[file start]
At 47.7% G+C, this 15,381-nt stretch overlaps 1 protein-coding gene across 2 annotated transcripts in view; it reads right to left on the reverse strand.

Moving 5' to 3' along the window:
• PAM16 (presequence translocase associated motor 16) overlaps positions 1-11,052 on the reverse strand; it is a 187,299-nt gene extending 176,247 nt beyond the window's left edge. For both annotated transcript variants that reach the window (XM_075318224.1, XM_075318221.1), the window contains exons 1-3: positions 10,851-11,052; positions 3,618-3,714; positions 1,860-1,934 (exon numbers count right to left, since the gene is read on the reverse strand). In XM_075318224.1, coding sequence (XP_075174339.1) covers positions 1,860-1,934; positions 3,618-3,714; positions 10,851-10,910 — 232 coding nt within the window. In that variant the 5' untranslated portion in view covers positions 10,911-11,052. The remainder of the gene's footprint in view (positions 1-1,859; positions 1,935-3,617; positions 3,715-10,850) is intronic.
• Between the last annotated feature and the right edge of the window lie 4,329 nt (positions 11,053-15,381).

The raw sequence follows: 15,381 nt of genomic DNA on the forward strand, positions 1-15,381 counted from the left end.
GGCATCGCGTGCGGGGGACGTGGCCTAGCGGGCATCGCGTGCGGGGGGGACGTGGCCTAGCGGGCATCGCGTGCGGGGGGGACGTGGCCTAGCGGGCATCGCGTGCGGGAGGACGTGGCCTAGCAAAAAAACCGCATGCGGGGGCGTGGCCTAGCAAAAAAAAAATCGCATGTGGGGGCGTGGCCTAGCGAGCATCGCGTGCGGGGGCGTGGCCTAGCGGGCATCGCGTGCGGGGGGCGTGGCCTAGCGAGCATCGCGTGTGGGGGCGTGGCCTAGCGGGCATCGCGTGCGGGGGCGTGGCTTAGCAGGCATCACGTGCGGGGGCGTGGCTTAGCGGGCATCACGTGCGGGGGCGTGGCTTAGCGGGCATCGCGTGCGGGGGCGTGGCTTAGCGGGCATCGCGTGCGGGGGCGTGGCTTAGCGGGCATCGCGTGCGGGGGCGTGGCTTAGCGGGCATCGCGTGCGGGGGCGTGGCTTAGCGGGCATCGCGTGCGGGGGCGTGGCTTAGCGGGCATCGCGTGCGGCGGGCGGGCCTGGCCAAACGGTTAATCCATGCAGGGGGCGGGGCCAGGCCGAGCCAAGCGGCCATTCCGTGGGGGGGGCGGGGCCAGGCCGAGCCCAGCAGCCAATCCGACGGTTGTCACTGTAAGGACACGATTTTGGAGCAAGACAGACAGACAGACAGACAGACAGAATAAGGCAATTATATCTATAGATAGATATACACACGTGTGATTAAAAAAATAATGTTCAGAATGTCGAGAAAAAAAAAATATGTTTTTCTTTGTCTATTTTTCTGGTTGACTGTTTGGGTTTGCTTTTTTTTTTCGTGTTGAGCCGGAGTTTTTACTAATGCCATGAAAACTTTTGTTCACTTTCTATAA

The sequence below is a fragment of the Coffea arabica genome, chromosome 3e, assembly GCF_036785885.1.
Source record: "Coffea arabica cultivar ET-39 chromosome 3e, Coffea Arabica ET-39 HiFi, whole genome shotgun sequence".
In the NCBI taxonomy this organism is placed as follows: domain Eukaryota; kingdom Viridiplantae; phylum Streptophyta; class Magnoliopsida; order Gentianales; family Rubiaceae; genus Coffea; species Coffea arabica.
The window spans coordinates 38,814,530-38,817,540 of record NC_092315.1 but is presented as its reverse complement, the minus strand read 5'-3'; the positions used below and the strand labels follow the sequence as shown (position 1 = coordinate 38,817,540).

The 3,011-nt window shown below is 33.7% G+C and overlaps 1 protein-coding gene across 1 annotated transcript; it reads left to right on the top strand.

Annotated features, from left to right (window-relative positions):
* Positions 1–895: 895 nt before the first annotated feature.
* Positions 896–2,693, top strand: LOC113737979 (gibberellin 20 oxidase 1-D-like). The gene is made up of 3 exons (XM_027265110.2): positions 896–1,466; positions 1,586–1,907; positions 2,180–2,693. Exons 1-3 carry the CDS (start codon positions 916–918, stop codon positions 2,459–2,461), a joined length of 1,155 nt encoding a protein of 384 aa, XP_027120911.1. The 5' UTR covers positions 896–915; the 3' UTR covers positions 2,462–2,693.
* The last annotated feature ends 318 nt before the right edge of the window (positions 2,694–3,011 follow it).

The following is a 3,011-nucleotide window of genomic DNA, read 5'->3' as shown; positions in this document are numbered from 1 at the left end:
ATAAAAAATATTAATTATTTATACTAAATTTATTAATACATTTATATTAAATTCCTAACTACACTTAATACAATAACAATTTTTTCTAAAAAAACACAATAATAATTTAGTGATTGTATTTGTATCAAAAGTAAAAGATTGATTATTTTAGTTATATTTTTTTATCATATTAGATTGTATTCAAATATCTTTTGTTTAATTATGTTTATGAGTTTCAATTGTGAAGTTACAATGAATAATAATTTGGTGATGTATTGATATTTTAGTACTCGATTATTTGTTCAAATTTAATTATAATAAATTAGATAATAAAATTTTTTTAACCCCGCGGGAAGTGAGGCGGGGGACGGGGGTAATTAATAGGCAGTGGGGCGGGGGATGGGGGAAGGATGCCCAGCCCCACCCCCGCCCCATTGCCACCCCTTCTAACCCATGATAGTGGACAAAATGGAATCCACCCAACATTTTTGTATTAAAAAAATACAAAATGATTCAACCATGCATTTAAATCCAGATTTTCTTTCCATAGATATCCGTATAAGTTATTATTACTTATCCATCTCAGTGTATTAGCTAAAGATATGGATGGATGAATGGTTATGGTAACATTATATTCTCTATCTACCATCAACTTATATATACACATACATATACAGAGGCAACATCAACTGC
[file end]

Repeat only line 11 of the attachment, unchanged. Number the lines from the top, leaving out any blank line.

The 3,011-nt window shown below is 33.7% G+C and overlaps 1 protein-coding gene across 1 annotated transcript; it reads left to right on the top strand.